Scheduled childbirth might reduce preeclampsia risk by half
The condition affects as many as 1 in 25 pregnancies in the United States.
Preeclampsia is a very serious high blood pressure condition that can arise during pregnancy and is a leading cause of maternal deaths. Defined as blood pressure greater or equal to 140/90 mm Hg, the condition affects as many as 1 in 25 pregnancies in the United States and complicates eight percent of births worldwide.
It is typically diagnosed after 20 weeks of pregnancy and symptoms can include vision changes, headaches, and swelling in the hands, feet, face or eyes of the mother, or a change in the unborn baby’s well-being.
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A study published April 10 in the journal Hypertension found that more than half of all preeclampsia cases that occurred during an at term birth (37 to 42 weeks) may be prevented with a timed birth. Timed birth methods include a labor induction with oxytocin or a surgical Cesarean section.
A preterm delivery may already be considered for patients who develop preeclampsia during weeks 20 to 36 of pregnancy, but most preeclampsia cases occur during 37 to 42 weeks gestation. “Timed birth is achievable in many hospitals or health centers,” study co-author and professor of obstetric medicine at King’s College in London Laura A. Magee said in a statement. “So our proposed approach to prevent at-term preeclampsia has huge potential for global good in maternity care.”
For the study, a team of researchers in the United Kingdom looked at more than 10 years of health records from King’s College Hospital in London and Medway Maritime Hospital in Gillingham. Most of the patients in the dataset were in their early 30s and self-identified as white. Roughly 10 percent self-identified as smokers and less than three percent had a medical history of high blood pressure, Type 2 diabetes, or an autoimmune disease. Only 3.9 percent reported any known family history of preeclampsia.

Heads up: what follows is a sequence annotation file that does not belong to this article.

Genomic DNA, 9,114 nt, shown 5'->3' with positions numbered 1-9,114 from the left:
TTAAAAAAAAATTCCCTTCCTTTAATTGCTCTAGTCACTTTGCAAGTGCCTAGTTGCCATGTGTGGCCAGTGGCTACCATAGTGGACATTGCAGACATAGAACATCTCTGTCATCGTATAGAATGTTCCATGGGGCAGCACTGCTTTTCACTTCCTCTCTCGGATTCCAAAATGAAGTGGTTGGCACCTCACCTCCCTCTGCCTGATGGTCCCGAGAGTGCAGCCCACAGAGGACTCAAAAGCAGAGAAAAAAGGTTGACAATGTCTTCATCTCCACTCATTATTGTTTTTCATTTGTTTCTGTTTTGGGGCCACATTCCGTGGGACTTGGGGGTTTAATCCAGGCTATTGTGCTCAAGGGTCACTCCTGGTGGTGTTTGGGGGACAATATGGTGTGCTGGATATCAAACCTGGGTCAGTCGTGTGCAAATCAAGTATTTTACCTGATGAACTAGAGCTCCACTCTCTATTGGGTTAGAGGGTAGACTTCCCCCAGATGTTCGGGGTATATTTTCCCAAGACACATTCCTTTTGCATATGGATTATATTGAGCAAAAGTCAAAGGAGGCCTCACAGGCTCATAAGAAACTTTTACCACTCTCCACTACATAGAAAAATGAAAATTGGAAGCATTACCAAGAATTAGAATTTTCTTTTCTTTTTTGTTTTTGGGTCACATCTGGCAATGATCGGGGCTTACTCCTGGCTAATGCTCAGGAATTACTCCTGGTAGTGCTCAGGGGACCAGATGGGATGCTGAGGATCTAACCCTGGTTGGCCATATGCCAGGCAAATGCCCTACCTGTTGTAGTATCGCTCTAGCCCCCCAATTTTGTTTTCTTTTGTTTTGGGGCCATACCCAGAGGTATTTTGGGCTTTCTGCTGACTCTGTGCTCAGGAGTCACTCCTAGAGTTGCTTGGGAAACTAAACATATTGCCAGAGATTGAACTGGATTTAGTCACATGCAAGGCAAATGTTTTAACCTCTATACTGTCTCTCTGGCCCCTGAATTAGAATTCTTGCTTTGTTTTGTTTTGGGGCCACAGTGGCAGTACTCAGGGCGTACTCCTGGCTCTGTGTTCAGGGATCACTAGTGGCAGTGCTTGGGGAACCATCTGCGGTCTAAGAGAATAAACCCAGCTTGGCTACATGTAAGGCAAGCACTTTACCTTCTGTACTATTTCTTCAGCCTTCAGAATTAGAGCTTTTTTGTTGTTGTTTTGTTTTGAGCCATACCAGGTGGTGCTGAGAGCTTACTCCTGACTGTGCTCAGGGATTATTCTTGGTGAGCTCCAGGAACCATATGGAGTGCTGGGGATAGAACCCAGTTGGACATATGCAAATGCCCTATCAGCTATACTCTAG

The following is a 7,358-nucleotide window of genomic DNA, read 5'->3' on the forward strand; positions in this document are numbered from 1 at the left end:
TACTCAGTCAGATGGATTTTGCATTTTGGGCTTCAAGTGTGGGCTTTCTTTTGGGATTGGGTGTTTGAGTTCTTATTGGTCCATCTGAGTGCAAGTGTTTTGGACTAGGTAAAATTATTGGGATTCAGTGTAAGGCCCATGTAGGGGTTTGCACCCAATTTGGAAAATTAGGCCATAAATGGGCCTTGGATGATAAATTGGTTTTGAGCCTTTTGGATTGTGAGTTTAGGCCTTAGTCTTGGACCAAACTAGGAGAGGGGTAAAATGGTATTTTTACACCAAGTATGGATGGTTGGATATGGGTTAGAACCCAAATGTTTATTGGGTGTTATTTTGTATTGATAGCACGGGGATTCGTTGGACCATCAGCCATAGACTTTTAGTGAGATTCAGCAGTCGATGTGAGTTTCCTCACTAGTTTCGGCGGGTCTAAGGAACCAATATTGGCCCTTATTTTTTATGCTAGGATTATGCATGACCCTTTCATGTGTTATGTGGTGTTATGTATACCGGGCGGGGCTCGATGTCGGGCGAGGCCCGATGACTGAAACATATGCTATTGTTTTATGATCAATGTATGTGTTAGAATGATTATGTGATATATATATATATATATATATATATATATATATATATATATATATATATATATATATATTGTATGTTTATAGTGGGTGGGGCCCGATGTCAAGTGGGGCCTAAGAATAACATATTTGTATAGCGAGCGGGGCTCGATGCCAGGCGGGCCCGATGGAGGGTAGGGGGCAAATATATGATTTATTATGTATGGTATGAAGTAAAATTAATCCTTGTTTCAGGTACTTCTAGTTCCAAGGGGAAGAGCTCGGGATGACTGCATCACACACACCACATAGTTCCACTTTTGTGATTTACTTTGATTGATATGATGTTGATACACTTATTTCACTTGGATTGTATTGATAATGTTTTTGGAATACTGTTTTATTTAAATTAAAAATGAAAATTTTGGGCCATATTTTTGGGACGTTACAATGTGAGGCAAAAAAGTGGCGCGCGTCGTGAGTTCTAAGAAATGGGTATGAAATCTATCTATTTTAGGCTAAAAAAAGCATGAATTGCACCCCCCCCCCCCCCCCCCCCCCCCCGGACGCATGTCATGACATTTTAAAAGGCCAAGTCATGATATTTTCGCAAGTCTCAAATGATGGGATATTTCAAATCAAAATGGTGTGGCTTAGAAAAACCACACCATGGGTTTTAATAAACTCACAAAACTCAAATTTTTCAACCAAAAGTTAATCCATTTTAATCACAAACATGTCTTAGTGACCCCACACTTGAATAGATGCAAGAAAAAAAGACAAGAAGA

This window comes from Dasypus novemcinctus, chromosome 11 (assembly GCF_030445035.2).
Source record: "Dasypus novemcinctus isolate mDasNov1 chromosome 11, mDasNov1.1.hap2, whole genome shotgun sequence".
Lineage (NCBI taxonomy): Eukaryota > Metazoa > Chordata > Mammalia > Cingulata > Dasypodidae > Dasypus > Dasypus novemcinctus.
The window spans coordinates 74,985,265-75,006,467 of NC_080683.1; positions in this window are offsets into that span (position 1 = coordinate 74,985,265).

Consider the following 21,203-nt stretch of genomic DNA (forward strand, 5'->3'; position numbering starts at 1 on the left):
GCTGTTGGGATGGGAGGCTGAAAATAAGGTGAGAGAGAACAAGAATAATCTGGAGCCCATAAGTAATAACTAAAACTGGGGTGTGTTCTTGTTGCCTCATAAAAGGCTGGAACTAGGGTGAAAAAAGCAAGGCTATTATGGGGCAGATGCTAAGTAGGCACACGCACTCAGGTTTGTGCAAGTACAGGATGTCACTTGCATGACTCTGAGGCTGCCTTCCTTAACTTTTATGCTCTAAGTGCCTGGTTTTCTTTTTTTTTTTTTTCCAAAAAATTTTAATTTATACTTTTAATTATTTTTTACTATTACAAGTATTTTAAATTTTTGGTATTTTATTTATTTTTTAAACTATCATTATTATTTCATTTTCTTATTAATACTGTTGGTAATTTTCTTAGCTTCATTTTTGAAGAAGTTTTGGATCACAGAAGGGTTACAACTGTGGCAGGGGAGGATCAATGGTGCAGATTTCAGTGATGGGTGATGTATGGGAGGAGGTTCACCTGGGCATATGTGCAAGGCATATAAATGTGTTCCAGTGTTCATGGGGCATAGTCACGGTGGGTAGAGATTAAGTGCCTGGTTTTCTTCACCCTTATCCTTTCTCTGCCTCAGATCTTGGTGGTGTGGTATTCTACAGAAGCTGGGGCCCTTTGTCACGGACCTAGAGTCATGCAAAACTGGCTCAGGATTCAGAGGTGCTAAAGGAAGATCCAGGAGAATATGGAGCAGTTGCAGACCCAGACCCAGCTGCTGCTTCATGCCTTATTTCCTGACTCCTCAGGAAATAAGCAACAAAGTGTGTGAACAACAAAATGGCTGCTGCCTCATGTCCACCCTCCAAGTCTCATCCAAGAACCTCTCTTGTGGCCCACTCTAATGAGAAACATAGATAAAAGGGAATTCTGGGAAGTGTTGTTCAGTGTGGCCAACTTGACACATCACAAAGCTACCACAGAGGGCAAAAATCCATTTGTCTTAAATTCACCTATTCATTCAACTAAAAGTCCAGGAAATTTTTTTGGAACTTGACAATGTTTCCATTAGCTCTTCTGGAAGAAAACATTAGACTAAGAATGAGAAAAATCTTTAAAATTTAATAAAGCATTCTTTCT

The dataset included 57,131 pregnancies with health records at 11 to 13 weeks gestation. Of these, there were 1,138 cases of at-term preeclampsia. In the 35 to 36 weeks timeframe, there were 619 cases of at-term preeclampsia.
The researchers evaluated the risk of preeclampsia and potential benefits of a timed birth for both groups, using the standard critical criteria for the condition and a risk prediction model that uses a patient’s individual factors to assess risks.
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They found that at term preeclampsia occurred with a similar frequency when the patients screened during their first trimester to those screened during their third. On average, the patients included in the study delivered at 40-weeks. Two-thirds of all participants experienced spontaneous onset of labor and about one-fourth of the patients had Cesarean deliveries.
Additionally, their analysis indicates that when using a risk model in place of standard clinical screening, a timed birth may be an effective intervention for reducing the risk of at-term preeclampsia by more than half.
“Our findings suggest that over half of the cases of at-term preeclampsia may be prevented by timed (planned) birth,” said Magee. “It is important to note that being at higher risk of at-term preeclampsia was associated with earlier spontaneous onset of labor, so women at the highest risk were already less likely to deliver close to their due date.”
Some of the limitations of the research included that the preeclampsia risks were only calculated through risk modeling, and that the study didn’t look at the potential for preeclampsia after delivery which, while rare, can occur up to six weeks after birth. Additionally, randomized clinical trials are needed to evaluate the safety and effectiveness of timed birth as an appropriate intervention to reduce at-term preeclampsia.
For pregnant people with risk factors, the Cleveland Clinic recommends some preventative steps to lower risk. These include managing blood pressure and blood sugar, getting enough sleep, and maintaining a regular exercise routine. Taking a baby aspirin daily also might decrease the risk of developing preeclampsia by 15 percent, according to the Cleveland Clinic.